Should a Roof Vent Pipe Be Covered? Pros & Risks
Author: Omar Alonso | Editor: Omar Alonso
Review & Research: Jen Worst & Chris Miller
Do you have plumbing vents on your roof? They keep the sewer gases out of your home, and you'll notice that some installations have caps and others don't. What's the difference between a covered and uncovered roof vent? Should a roof vent pipe be covered or uncovered?
What Is a Plumbing Roof Vent?
A plumbing vent extends from the waste pipes in your home to the building's exterior. In most installations, the vent pipes protrude through the roof. The vents release sewer gases outside, keeping them out of your home. Otherwise, it would smell pretty terrible inside and present a huge health risk.
Vent pipes also allow oxygen to enter the plumbing system, assisting with the growth of beneficial bacteria that break down waste. The vents help keep the air pressure consistent and even on both sides of the trap while maintaining the water level.
If the air pressure becomes unbalanced, the pipe with the lower pressure will suck the water back, making the balance in the lines unequal. The plumbing in your home relies on equal pressure balance throughout the system.
When water moves through the plumbing system, it pushes a pressure head in front of it, creating positive pressure. So, the pipes need to relieve the pressure in the system, or they risk the positive pressure displacement created by water moving through the system pushing back on the water.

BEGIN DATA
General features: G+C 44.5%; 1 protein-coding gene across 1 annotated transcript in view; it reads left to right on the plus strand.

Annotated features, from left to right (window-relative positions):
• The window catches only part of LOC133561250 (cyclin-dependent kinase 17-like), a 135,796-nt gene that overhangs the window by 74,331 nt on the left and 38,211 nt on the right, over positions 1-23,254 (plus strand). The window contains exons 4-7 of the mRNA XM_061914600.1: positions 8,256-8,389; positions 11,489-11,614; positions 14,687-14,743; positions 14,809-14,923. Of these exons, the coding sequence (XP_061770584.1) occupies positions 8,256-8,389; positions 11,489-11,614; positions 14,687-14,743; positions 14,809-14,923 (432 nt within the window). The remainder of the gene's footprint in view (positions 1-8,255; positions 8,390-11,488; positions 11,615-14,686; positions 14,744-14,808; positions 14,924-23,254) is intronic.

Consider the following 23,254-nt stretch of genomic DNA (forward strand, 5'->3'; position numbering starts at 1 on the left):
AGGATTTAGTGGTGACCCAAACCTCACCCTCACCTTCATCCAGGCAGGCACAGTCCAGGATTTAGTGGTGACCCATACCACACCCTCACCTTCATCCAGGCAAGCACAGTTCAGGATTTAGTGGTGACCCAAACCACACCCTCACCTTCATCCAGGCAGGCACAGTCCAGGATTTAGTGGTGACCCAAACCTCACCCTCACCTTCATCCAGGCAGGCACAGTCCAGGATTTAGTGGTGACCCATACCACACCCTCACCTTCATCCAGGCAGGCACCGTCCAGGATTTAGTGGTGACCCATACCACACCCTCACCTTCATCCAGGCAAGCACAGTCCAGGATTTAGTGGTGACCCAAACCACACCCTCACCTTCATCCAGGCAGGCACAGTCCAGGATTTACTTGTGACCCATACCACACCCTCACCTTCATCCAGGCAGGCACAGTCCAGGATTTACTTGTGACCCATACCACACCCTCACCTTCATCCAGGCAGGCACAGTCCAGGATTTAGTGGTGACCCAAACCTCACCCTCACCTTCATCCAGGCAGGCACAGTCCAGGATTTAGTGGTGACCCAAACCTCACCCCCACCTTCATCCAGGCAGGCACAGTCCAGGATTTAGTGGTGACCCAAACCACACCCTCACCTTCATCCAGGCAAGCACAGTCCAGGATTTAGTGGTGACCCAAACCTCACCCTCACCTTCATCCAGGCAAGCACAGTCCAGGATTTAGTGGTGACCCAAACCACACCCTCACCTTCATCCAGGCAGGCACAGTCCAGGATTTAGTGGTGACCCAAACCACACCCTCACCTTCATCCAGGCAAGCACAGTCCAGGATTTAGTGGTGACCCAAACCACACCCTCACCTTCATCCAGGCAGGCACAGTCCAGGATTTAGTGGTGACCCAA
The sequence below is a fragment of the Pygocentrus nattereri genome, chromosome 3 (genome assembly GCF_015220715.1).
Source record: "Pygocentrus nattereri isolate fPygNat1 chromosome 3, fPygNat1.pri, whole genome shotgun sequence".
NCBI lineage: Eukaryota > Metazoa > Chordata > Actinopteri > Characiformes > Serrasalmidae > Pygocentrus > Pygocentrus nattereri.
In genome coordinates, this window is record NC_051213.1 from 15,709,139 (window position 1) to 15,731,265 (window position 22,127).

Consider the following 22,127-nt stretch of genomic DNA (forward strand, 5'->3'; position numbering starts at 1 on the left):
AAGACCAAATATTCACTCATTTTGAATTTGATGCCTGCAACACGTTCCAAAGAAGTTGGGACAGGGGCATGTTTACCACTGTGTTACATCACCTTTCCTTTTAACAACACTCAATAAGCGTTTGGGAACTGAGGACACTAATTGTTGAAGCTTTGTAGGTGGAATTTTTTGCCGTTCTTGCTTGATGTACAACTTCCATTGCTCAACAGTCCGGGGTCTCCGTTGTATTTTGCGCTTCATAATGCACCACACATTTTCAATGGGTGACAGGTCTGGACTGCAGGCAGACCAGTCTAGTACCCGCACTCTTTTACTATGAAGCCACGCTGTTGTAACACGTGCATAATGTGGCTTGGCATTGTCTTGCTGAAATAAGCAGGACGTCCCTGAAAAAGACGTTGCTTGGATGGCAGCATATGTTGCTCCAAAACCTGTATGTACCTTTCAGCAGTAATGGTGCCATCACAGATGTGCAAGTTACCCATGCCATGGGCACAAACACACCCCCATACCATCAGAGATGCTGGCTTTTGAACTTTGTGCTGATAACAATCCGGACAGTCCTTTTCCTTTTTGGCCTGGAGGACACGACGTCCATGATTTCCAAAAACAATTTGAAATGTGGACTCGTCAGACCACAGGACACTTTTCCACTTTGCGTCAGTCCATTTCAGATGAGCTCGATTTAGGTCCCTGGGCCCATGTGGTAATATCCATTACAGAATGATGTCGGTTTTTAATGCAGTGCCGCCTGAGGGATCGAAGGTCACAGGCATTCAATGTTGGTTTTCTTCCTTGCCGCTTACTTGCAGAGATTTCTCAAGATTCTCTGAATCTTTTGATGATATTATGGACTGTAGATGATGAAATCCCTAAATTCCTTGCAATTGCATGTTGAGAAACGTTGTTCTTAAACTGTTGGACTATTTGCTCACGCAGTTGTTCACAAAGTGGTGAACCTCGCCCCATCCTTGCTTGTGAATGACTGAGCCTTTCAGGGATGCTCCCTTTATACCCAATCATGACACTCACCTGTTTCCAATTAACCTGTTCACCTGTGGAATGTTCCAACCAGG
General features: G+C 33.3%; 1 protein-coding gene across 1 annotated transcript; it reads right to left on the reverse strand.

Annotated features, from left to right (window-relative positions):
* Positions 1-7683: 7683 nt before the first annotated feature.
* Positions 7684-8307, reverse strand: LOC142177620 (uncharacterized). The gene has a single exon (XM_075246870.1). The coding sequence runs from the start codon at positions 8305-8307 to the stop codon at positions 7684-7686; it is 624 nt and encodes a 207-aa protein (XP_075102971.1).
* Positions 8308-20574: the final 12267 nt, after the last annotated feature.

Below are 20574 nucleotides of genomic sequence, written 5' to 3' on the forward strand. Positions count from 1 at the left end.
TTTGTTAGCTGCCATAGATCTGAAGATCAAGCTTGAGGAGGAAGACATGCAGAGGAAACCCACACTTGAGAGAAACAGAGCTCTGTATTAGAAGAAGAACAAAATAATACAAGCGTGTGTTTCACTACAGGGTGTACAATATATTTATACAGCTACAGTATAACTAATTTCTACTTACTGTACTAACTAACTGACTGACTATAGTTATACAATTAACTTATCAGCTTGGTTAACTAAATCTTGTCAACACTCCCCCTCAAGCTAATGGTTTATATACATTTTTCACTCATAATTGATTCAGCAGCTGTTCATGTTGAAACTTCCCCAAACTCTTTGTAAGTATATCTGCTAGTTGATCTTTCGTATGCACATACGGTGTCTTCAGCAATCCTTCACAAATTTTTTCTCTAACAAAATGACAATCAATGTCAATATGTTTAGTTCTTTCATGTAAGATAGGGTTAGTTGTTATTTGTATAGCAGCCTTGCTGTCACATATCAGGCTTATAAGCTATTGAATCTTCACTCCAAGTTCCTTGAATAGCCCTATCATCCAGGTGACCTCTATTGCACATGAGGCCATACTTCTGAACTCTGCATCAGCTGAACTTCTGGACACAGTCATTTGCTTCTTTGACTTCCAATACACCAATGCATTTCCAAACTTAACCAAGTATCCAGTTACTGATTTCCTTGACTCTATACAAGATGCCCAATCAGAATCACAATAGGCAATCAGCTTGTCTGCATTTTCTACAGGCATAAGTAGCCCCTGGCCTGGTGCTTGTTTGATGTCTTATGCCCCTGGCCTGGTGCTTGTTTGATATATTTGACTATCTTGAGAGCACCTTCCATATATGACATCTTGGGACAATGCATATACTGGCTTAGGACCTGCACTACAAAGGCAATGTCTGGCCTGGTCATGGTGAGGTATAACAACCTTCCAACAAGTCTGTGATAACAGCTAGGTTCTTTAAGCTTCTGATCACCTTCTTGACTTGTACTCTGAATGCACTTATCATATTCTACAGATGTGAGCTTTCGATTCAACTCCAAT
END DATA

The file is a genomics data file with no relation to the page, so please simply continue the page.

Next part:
When the air pressure pushes the water backward, it causes it to back up into your home through the drains. Similarly, if the air isn't replaced behind the water as it moves through the plumbing vent, it creates negative pressure in the pipes. The negative pressure sucks the water from the trap.
In most installations, the plumbing vent operates efficiently without a covering. Adding a cap to the vent could create a pressure imbalance over time, resulting in the issues discussed. For optimal operation, the plumbing vent must be open to allow for equal air pressure balancing in the system.
Vent boots or caps can lead to inefficiencies in the plumbing system. If you're considering adding a vent boot or cap to your plumbing vent, consult a professional before executing the idea – you might reconsider after getting expert advice.
How Do Plumbing Vent Pipes Work?
A plumbing vent pipe, also known as a drain-waste-vent (DWV), assists with maintaining optimal air pressure in your home's plumbing system. Plumbing vents differ from wastewater drain pipes; they expel sewer gases outside the home while drawing fresh air into the plumbing system.
This operation ensures proper water flow and drainage through the pipes. Plumbing vents also prevent the formation of a siphoning or vacuum effect that disrupts the balance and sealing effect of water in P-traps throughout the home.
The P-trap is the U-shaped fitting found under sinks in the kitchen, bathroom, and laundry. They serve the role of preventing sewer gases from entering the home through the drains.
Can You Leave a Plumbing Vent Pipe Exposed?
Should a roof vent pipe be covered? Yes. Is it a must? No. You can leave the plumbing roof vent exposed, and most homeowners don't have any problems with this setup. However, it also presents the risk of dirt, debris, and pests entering the pipe, where they can cause damage to the plumbing system.